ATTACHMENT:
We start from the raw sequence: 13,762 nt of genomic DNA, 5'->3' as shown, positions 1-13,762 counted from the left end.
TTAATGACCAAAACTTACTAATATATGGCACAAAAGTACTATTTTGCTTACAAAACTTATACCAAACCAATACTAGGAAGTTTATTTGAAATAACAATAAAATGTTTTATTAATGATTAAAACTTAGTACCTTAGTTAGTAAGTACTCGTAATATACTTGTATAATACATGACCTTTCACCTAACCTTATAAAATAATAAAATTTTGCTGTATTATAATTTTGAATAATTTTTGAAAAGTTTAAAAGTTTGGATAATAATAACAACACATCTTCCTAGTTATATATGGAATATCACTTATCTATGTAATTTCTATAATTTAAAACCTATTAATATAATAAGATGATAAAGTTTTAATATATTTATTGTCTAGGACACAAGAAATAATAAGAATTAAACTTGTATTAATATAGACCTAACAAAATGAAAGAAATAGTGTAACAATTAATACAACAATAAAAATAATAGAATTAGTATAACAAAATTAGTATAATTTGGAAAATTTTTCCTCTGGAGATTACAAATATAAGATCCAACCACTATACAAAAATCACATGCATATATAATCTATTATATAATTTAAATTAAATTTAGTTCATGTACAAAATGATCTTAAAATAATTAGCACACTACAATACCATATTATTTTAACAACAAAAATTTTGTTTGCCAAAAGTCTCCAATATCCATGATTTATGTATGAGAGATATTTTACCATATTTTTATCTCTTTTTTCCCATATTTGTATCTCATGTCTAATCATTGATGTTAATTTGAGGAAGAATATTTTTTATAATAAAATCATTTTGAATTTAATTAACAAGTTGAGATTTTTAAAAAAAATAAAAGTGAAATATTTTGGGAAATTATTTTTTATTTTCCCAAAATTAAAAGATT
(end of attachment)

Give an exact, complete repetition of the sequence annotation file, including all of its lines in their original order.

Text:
We start from the raw sequence: 13,762 nt of genomic DNA, 5'->3' as shown, positions 1-13,762 counted from the left end.
TTAATGACCAAAACTTACTAATATATGGCACAAAAGTACTATTTTGCTTACAAAACTTATACCAAACCAATACTAGGAAGTTTATTTGAAATAACAATAAAATGTTTTATTAATGATTAAAACTTAGTACCTTAGTTAGTAAGTACTCGTAATATACTTGTATAATACATGACCTTTCACCTAACCTTATAAAATAATAAAATTTTGCTGTATTATAATTTTGAATAATTTTTGAAAAGTTTAAAAGTTTGGATAATAATAACAACACATCTTCCTAGTTATATATGGAATATCACTTATCTATGTAATTTCTATAATTTAAAACCTATTAATATAATAAGATGATAAAGTTTTAATATATTTATTGTCTAGGACACAAGAAATAATAAGAATTAAACTTGTATTAATATAGACCTAACAAAATGAAAGAAATAGTGTAACAATTAATACAACAATAAAAATAATAGAATTAGTATAACAAAATTAGTATAATTTGGAAAATTTTTCCTCTGGAGATTACAAATATAAGATCCAACCACTATACAAAAATCACATGCATATATAATCTATTATATAATTTAAATTAAATTTAGTTCATGTACAAAATGATCTTAAAATAATTAGCACACTACAATACCATATTATTTTAACAACAAAAATTTTGTTTGCCAAAAGTCTCCAATATCCATGATTTATGTATGAGAGATATTTTACCATATTTTTATCTCTTTTTTCCCATATTTGTATCTCATGTCTAATCATTGATGTTAATTTGAGGAAGAATATTTTTTATAATAAAATCATTTTGAATTTAATTAACAAGTTGAGATTTTTAAAAAAAATAAAAGTGAAATATTTTGGGAAATTATTTTTTATTTTCCCAAAATTAAAAGATT